Deciding when to irrigate should not be based on what the neighbour’s doing, Tony Davoren says.
The founder and managing director of HydroServices Ltd spoke at an irrigation efficiency field day near Waimate late last week. Wainono Community Catchment Group in conjunction with the Morven Glenavy Ikawai Irrigation Company at Dave Ellis’ farm at Waihao Forks.
Dr Davoren told about 80 attendees he was appalled to see many irrigators working on the Canterbury Plains as he travelled to the field day.
He cautioned farmers against “making decisions on gut feelings or perceptions or what the neighbour’s doing”.
“Soil temperatures are not high enough yet. It’s not water inhibiting growth now. It’s soil temperature and day length.”
The only sensible way to decide when to start irrigating was by using information from below the ground.
“Nothing beats digging a hole. See what the soil looks like.”
He demonstrated in small a trench dug on the farm, showing the different strata. The dark section at the top, the A horizon, contained all organic matter and the bottom section, the C horizon, contained gravels.
Pasture was a shallow-rooted crop that reached only about 30cm into the soil. Lucerne roots, though, could go down further than a metre.
“You’ve got to manage your soil moisture over these depths.”
The thickness of the A horizon was the key, he said. In the trench, it was 20cm.
“All the action takes place in the top 20cm. That’s where the nutrients are stored. Anything beyond goes to drainage.
“Dig more than one hole – see what you’ve got.”
He recommended taking one reading below the A horizon, to show what was draining out of the soil profile. Farmers could see if they were irrigating too soon, putting on too much water, or causing nutrients to leach out.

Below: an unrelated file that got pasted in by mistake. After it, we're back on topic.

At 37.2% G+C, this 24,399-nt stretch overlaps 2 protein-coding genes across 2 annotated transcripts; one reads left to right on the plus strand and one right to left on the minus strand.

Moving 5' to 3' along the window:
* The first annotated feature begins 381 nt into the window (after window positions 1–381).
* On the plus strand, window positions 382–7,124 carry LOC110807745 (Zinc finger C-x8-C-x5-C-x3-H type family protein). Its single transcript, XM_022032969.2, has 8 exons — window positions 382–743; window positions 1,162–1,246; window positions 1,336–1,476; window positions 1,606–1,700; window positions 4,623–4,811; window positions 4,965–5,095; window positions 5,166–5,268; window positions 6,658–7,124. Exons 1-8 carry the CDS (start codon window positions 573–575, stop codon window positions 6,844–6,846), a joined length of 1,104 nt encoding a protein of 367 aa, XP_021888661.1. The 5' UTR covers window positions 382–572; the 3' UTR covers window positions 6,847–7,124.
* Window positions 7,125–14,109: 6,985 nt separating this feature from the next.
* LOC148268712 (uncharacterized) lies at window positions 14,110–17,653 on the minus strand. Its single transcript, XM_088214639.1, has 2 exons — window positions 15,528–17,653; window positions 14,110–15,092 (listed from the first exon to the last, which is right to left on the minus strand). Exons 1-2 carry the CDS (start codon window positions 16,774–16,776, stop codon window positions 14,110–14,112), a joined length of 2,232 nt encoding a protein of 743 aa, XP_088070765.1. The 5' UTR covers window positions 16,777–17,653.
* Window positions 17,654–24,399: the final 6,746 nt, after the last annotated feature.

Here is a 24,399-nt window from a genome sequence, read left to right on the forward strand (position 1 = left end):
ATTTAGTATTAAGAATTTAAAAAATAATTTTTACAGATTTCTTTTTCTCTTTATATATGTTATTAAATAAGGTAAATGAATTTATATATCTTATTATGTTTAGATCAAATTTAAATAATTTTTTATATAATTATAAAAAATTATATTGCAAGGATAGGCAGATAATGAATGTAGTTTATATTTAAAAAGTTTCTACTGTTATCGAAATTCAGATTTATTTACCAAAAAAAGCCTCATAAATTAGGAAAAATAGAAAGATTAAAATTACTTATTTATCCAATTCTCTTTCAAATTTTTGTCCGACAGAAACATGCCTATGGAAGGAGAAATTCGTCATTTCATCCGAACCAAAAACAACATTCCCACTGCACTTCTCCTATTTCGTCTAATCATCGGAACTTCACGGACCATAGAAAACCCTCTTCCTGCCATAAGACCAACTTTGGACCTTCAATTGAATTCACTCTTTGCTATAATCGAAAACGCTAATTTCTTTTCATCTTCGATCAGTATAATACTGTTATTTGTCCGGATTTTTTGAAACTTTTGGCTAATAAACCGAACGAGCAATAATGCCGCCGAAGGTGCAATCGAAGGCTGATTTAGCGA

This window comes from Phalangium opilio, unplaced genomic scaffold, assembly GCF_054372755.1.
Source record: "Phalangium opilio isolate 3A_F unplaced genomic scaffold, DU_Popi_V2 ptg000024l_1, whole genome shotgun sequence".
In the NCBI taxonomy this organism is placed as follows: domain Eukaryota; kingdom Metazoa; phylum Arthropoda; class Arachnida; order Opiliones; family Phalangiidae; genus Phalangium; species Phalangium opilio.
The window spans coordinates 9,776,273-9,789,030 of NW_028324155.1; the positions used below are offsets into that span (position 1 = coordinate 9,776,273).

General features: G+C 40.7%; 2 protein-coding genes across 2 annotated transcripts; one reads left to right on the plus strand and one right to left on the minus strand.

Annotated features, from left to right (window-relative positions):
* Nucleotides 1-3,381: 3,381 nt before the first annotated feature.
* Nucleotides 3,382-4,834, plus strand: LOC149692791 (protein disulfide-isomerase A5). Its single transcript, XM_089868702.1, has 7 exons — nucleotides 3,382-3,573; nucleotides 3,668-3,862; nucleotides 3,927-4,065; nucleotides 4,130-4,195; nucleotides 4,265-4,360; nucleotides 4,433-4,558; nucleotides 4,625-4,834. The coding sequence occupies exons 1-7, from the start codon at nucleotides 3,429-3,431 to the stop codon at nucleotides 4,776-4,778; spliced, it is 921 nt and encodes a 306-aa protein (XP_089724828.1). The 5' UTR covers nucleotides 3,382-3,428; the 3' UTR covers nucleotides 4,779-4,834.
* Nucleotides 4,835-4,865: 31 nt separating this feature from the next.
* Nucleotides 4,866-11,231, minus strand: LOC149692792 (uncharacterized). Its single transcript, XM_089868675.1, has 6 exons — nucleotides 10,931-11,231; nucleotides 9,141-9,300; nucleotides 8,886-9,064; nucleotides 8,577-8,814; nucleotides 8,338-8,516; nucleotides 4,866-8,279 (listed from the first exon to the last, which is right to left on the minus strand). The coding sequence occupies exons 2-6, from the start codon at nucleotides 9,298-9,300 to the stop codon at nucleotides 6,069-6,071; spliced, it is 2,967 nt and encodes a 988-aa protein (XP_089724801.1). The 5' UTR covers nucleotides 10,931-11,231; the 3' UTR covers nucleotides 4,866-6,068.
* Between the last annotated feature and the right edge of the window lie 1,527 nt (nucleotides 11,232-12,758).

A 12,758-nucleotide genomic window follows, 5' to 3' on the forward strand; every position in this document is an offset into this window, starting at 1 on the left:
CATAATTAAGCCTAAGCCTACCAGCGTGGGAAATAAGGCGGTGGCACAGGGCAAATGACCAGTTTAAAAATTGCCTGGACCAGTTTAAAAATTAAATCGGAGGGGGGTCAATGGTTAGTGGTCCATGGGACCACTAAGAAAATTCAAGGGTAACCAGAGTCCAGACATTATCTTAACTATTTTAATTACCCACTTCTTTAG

measurements down through the soil profile. You can see where the roots are, if there are soil problems, if there is compaction that needs attention, if water is draining from one part of the profile to another.
“You need to record the measurements,” he said.
A telemetered system would take care of that, but if farmers were taking their own measurements they must be “methodical”, Dr Davoren said.
“Make sure you measure volumetrically if you buy a sensor. Soil moisture black boxes everything that happens underneath this crop. You can see how much water is being transpired. If you do it right, you can quantify drainage.
“You will have to run an Overseer model and establish long-term drainage from your property. You can quantify where the root zone is.”
Dr Davoren outlined the sensor options available – dielectric versions, neutron probes and capacitance sensors.
Whatever sensors were used, farmers still needed good information on the amount of water falling on their paddocks as irrigation or rainfall, he said.
Farmers should “invest in a $50 rain gauge and read it every day and measure your soil moisture – you’ll be 90% there”.